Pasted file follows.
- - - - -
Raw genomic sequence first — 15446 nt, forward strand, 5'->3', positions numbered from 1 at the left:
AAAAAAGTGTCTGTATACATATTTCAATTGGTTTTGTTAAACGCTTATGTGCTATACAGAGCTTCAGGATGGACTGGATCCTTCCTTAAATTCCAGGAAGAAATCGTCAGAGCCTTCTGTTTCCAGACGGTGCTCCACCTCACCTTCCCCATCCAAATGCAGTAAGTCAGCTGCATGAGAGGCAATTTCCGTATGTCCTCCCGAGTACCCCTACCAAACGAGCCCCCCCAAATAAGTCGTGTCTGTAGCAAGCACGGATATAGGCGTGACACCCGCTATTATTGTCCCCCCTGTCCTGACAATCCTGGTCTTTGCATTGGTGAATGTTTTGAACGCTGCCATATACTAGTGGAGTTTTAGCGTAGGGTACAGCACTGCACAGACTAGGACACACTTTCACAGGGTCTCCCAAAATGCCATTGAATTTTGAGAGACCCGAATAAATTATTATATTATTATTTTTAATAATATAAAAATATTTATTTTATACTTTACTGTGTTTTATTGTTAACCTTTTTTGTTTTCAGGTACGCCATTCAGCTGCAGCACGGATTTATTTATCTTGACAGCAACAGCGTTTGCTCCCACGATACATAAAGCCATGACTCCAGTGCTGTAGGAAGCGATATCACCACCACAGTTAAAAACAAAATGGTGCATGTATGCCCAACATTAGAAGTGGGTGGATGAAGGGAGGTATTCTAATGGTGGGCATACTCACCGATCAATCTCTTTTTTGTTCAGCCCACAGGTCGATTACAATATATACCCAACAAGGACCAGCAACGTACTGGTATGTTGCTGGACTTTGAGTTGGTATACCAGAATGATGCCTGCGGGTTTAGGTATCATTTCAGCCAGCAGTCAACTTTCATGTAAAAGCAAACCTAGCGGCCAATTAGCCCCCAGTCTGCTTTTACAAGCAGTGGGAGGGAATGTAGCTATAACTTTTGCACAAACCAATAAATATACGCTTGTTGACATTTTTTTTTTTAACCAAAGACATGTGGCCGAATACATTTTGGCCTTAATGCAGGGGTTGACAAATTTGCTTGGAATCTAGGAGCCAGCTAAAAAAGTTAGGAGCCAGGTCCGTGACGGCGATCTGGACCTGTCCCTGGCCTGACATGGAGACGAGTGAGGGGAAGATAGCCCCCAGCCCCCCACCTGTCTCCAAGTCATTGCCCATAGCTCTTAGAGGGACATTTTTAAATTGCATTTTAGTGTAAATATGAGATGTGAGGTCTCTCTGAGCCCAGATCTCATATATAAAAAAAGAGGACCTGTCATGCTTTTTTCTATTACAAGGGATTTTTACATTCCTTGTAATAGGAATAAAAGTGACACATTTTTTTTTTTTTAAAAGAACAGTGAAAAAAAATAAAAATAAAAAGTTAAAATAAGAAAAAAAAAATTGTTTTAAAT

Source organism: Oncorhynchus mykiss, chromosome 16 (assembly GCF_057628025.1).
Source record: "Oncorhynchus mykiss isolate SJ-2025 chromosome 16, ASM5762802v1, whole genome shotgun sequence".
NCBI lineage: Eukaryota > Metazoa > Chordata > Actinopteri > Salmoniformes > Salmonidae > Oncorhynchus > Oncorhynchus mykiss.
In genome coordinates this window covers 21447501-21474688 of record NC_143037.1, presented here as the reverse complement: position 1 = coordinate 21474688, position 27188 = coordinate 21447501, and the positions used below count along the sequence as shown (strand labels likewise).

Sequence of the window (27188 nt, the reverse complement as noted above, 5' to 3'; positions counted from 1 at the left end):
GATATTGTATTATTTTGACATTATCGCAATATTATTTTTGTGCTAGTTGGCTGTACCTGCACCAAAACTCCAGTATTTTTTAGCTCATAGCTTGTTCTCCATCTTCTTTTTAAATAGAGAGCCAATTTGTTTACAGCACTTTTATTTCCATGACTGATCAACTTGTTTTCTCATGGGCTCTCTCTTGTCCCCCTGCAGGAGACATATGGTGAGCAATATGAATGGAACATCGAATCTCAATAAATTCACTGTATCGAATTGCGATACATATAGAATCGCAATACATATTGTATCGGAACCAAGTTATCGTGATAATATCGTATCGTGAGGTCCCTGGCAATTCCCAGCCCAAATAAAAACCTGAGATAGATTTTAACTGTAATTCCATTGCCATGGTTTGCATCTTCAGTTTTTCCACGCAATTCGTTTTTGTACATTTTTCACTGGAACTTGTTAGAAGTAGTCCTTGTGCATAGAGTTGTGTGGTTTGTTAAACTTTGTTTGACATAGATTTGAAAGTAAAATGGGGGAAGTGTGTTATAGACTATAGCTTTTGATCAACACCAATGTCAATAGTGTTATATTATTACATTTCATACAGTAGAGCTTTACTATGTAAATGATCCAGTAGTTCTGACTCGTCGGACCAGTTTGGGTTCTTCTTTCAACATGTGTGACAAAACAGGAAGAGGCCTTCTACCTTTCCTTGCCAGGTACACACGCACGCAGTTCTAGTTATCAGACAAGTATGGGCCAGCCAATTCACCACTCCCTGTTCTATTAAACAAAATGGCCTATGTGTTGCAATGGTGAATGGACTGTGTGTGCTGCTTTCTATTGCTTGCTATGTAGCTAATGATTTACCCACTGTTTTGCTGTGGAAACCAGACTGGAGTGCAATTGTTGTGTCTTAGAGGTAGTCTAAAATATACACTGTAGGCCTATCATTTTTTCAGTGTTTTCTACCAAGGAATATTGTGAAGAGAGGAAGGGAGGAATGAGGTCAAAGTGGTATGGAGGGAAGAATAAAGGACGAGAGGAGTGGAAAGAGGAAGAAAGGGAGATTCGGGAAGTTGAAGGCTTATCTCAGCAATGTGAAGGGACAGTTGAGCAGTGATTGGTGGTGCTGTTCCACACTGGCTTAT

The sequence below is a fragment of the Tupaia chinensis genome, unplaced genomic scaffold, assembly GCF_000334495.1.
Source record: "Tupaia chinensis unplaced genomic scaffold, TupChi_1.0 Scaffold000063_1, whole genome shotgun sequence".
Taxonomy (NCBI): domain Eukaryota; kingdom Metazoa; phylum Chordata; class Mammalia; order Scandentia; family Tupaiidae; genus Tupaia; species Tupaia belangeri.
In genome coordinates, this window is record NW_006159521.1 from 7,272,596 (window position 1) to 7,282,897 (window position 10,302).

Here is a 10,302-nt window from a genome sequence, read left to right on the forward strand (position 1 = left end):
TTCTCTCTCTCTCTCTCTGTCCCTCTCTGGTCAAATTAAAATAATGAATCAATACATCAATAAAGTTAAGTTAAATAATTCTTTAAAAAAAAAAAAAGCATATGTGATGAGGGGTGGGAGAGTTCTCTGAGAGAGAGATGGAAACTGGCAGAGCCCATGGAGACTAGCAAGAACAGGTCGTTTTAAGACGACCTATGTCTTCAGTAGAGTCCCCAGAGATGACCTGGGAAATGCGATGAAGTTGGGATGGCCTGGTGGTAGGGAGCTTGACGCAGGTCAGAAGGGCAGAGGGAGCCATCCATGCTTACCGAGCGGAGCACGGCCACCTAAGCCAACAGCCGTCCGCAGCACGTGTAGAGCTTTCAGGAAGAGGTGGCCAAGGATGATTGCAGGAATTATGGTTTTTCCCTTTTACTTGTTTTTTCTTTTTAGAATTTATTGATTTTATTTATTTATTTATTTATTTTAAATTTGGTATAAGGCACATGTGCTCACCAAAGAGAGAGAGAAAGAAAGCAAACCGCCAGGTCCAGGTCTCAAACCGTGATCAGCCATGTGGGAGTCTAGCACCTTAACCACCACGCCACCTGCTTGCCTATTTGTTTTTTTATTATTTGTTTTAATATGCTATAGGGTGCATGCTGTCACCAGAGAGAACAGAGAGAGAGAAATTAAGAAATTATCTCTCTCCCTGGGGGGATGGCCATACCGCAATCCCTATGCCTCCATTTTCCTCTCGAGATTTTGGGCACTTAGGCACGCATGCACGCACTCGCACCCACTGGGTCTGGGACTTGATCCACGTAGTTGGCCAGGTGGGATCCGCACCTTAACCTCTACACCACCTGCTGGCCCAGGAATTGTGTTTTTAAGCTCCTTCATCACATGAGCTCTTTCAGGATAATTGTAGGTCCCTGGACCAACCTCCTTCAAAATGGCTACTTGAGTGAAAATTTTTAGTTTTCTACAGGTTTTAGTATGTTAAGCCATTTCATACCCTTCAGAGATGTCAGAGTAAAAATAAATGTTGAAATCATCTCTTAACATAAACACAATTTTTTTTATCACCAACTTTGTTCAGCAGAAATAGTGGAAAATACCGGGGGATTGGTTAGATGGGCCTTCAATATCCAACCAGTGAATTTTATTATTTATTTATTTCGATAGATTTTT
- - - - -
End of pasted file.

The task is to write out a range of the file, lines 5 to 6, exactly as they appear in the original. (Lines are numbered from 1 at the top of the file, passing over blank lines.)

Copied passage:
NCBI lineage: Eukaryota > Metazoa > Chordata > Actinopteri > Salmoniformes > Salmonidae > Oncorhynchus > Oncorhynchus mykiss.
In genome coordinates this window covers 21447501-21474688 of record NC_143037.1, presented here as the reverse complement: position 1 = coordinate 21474688, position 27188 = coordinate 21447501, and the positions used below count along the sequence as shown (strand labels likewise).